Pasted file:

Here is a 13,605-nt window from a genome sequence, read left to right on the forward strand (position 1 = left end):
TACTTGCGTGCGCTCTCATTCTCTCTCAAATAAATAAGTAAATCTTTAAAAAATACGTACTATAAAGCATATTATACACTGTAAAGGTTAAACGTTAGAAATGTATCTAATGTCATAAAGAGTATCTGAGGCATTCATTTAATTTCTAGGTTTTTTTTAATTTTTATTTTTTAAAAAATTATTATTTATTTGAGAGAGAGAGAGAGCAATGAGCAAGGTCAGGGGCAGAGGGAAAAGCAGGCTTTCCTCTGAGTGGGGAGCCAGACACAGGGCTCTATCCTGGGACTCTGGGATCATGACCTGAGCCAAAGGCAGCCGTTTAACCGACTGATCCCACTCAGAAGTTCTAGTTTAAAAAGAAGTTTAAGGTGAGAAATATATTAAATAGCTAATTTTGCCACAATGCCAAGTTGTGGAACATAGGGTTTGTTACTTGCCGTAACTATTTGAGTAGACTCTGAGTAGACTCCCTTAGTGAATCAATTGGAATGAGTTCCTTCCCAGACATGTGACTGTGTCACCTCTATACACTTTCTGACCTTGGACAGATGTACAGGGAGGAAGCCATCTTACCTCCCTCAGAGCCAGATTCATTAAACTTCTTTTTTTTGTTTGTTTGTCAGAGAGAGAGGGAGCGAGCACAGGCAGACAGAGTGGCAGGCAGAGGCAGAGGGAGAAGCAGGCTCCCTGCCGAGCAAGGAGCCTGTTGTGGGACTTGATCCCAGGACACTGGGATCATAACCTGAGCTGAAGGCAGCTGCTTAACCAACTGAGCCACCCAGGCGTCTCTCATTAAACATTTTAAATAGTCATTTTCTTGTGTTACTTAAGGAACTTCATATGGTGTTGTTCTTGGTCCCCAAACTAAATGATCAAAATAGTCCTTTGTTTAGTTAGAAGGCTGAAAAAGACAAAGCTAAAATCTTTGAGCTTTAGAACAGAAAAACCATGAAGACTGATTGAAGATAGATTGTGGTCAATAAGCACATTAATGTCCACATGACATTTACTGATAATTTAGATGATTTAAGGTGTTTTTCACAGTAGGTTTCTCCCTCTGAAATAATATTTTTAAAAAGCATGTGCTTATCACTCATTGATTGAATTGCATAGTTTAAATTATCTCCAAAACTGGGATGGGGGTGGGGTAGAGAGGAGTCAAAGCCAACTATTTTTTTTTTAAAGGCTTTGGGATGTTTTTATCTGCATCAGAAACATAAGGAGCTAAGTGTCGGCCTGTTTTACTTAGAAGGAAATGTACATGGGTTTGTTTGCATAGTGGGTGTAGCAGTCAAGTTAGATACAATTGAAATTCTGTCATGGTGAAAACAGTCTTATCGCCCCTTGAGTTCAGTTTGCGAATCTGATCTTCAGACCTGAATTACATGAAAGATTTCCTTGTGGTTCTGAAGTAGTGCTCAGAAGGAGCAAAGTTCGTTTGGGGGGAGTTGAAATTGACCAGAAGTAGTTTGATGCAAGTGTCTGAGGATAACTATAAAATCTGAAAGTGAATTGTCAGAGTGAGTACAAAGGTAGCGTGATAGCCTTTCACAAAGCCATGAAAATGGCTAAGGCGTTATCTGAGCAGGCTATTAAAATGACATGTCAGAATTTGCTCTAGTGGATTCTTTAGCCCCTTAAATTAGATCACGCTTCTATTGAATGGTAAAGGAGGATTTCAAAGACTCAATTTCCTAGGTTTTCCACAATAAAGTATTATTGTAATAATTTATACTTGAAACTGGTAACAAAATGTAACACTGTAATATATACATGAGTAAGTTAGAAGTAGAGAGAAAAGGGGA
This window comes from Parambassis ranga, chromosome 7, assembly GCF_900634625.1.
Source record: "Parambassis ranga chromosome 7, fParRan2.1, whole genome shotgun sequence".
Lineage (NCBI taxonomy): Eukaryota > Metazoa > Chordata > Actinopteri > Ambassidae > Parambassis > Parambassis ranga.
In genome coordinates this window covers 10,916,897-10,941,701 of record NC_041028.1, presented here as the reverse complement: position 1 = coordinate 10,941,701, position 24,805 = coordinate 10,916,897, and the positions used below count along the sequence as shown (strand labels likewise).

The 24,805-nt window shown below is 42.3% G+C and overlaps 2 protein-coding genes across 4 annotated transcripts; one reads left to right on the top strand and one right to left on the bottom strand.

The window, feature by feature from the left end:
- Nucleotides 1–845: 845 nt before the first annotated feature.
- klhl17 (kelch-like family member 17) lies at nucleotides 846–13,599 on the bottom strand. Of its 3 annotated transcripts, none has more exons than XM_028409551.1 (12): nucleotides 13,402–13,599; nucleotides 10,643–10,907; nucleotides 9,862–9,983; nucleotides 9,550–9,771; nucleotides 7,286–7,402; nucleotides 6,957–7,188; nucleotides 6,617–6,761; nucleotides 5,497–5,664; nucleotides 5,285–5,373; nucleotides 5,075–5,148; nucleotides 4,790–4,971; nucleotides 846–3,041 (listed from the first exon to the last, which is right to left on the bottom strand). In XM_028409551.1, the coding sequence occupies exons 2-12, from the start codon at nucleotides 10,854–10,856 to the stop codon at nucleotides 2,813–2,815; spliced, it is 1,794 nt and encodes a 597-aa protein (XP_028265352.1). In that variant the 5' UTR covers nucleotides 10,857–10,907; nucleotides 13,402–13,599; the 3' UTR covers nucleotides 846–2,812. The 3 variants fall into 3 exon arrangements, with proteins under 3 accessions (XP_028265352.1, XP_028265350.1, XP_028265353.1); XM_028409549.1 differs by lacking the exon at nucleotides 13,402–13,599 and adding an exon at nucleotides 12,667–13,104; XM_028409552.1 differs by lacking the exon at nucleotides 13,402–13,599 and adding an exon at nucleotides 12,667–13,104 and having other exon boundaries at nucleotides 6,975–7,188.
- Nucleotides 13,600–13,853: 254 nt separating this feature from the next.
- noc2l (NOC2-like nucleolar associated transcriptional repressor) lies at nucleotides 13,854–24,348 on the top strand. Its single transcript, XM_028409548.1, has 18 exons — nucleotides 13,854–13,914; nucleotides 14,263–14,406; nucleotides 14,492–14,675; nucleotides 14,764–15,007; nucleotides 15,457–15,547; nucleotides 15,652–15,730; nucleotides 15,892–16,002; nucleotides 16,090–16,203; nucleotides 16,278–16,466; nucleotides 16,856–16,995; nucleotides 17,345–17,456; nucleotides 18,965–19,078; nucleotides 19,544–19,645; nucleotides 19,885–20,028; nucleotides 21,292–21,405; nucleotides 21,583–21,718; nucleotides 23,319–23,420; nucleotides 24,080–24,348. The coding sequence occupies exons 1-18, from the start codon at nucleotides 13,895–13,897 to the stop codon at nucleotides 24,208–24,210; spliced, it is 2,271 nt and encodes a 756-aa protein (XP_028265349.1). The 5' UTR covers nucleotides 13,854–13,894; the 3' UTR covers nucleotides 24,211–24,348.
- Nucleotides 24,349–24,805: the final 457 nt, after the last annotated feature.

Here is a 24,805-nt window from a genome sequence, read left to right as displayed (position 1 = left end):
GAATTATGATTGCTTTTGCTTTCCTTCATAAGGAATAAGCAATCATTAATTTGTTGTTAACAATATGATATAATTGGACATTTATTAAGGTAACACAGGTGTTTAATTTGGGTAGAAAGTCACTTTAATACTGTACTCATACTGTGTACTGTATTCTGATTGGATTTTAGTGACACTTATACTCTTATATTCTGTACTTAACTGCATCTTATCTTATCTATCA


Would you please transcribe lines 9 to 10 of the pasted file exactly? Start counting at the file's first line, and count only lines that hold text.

- Nucleotides 1–845: 845 nt before the first annotated feature.
- klhl17 (kelch-like family member 17) lies at nucleotides 846–13,599 on the bottom strand. Of its 3 annotated transcripts, none has more exons than XM_028409551.1 (12): nucleotides 13,402–13,599; nucleotides 10,643–10,907; nucleotides 9,862–9,983; nucleotides 9,550–9,771; nucleotides 7,286–7,402; nucleotides 6,957–7,188; nucleotides 6,617–6,761; nucleotides 5,497–5,664; nucleotides 5,285–5,373; nucleotides 5,075–5,148; nucleotides 4,790–4,971; nucleotides 846–3,041 (listed from the first exon to the last, which is right to left on the bottom strand). In XM_028409551.1, the coding sequence occupies exons 2-12, from the start codon at nucleotides 10,854–10,856 to the stop codon at nucleotides 2,813–2,815; spliced, it is 1,794 nt and encodes a 597-aa protein (XP_028265352.1). In that variant the 5' UTR covers nucleotides 10,857–10,907; nucleotides 13,402–13,599; the 3' UTR covers nucleotides 846–2,812. The 3 variants fall into 3 exon arrangements, with proteins under 3 accessions (XP_028265352.1, XP_028265350.1, XP_028265353.1); XM_028409549.1 differs by lacking the exon at nucleotides 13,402–13,599 and adding an exon at nucleotides 12,667–13,104; XM_028409552.1 differs by lacking the exon at nucleotides 13,402–13,599 and adding an exon at nucleotides 12,667–13,104 and having other exon boundaries at nucleotides 6,975–7,188.